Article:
People often wonder about the value of using irrevocable trusts in Medicaid planning. Certainly, gifting of assets can be done outright, not involving an irrevocable trust. Outright gifts have the advantages of being simple to do with minimal costs involved, including the cost of preparing and recording deeds and the cost of preparing and filing a gift tax return. Many financial institutions have their own documents they use for changing ownership of assets so there are typically no out-of-pocket costs for the transferor.
So, why complicate things with a trust? Why not just keep the planning as simple and inexpensive as possible? The short answer is that gift transaction costs are only part of what needs to be considered. Many important benefits that can result from gifting in trust are forfeited by outright gifting. These benefits are what give value to using irrevocable trusts in Medicaid planning.
Prior to state implementation of the federal Deficit Reduction Act of 2005 (DRA) in recent years, federal Medicaid law contained a bias against trusts. Most transfers of assets to trusts had a 5-year lookback period, whereas there was a 3-year lookback period for non-trust transfers. This different standard induced many clients to elect outright gifting in preference to gifting in trust. The DRA leveled the playing field by imposing a 5-year lookback period for ALL transfers. Removal of the bias against trusts shifted the discussion of elder law attorneys with clients to the real benefits of gifting in trust versus gifting outright.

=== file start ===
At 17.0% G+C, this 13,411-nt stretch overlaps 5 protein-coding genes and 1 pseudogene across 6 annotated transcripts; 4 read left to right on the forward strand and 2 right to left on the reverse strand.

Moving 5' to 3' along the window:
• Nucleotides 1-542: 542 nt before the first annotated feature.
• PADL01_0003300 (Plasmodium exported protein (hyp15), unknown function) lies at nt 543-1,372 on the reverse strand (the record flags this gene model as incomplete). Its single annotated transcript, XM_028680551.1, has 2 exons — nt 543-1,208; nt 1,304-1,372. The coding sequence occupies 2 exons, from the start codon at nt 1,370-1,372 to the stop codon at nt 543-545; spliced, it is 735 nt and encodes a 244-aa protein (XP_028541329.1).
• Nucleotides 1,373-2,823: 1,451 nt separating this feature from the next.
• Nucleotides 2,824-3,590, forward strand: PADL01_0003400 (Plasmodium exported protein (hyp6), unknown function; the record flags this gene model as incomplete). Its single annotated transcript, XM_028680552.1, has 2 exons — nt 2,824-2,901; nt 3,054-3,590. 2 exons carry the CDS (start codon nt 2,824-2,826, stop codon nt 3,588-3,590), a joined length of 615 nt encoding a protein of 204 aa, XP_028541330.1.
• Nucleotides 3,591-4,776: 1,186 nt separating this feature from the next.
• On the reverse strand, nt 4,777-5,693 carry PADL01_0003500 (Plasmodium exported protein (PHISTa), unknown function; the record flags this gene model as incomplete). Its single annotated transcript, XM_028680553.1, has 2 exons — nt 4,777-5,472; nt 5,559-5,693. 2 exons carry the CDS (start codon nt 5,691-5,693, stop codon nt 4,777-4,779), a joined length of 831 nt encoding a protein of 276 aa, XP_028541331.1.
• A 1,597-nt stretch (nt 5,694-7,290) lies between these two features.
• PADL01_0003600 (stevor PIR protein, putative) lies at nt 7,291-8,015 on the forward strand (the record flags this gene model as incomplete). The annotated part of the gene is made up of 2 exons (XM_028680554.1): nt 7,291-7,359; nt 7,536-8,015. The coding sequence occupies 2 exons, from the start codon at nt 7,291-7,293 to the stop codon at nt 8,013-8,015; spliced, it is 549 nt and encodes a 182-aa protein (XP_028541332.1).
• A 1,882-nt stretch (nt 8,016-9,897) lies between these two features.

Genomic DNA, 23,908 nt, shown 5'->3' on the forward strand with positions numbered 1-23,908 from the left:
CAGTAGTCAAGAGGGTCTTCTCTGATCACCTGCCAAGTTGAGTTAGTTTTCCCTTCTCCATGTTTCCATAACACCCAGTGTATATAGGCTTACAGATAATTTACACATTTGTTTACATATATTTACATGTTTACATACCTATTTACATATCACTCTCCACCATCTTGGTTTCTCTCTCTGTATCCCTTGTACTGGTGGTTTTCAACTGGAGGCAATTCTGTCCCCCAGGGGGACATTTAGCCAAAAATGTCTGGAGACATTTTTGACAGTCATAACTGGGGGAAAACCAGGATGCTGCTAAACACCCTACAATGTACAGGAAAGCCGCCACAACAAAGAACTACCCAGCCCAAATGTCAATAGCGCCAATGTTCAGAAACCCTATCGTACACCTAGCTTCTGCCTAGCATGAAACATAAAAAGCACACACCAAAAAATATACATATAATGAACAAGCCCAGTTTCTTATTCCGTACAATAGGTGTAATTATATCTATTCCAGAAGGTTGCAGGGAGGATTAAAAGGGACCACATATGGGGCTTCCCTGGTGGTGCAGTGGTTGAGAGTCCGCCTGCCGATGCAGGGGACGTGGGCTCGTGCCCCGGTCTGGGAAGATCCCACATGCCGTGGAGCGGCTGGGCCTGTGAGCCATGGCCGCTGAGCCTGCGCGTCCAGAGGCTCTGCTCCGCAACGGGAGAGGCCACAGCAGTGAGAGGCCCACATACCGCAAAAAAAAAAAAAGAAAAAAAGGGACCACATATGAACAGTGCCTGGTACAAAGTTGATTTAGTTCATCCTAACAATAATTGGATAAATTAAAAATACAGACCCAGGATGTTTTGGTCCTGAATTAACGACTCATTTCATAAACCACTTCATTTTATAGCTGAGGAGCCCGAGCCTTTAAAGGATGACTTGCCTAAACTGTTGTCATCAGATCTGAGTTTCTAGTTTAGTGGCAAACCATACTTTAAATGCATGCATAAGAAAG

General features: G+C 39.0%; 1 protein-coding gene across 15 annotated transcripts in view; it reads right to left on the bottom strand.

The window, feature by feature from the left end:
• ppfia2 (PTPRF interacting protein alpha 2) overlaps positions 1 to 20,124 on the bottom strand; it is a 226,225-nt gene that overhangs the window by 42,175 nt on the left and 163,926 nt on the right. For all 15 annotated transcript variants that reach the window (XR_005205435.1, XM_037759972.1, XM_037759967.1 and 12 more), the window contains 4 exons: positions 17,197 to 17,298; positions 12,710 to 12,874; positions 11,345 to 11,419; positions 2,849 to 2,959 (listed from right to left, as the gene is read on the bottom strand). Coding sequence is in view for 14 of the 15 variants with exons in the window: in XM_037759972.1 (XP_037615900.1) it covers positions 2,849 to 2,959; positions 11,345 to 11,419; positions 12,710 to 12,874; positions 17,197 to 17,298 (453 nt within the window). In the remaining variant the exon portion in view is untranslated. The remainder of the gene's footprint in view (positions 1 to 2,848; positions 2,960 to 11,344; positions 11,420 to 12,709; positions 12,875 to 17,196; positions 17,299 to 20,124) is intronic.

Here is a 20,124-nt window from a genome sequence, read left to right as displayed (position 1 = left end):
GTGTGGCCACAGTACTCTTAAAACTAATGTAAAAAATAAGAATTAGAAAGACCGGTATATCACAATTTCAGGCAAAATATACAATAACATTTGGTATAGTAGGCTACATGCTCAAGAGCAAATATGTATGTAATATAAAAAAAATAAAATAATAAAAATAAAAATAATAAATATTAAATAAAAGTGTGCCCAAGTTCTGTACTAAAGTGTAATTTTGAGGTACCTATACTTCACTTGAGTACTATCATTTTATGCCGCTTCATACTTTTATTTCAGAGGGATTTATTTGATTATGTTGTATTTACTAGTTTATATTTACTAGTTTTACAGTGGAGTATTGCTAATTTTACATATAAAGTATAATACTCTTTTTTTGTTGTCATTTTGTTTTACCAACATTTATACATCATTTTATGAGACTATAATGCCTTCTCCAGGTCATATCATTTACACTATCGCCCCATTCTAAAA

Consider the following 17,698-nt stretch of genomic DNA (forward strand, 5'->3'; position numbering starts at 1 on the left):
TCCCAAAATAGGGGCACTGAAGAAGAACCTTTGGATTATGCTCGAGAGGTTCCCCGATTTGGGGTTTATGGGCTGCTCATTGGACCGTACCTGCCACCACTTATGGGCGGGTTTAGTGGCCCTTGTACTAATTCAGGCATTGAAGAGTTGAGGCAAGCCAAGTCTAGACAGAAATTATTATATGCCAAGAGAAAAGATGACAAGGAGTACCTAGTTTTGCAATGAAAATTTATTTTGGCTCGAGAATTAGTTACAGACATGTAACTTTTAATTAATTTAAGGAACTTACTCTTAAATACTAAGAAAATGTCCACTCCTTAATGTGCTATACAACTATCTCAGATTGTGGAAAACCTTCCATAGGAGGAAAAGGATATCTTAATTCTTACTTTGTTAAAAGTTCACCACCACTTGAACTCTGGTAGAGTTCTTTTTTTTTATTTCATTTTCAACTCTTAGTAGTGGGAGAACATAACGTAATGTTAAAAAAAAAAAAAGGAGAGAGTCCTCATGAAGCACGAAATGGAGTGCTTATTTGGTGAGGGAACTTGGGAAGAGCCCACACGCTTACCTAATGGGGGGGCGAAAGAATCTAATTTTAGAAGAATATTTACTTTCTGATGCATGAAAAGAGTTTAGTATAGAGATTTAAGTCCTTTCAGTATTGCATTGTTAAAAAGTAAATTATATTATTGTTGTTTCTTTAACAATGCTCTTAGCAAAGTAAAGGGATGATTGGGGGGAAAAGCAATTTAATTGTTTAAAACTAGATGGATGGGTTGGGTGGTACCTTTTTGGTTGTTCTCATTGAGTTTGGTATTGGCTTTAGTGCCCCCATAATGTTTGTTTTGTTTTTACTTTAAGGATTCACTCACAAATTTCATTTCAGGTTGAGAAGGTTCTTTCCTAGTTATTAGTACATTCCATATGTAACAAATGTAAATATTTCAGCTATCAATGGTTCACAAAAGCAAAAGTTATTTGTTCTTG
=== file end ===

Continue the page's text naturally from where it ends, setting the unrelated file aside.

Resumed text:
Key benefits of gifting in trust are:
- Asset protection from future creditors of beneficiaries
- Preservation of the Section 121 exclusion of capital gain upon sale of the settlors’ principal residence (the settlor is the trustmaker)
- Preservation of step-up of basis upon death of the trustmakers
- Ability to select whether the trustmakers or other lifetime beneficiaries of the trust will be taxed as to trust income
- Ability to design who will receive the net distributable income generated in the trust
- Ability to make assets in the trust noncountable in regard to the trustmakers’/beneficiaries’ eligibility for means-based governmental benefits, such as Medicaid and Supplemental Security Income (SSI)
- Ability to determine who will receive any trust assets after the deaths of the trustmakers
- Ability to change (through the reservation of a power of a limited testamentary power of appointment that is exercised in the trustmakers’ other estate planning documents) which beneficiaries will receive what share, if any, of remaining trust assets after the deaths of the trustmakers
As discussed above, the use of irrevocable trusts in Medicaid planning, as in other fields of estate planning, provide many opportunities to create benefits beyond simply transferring assets.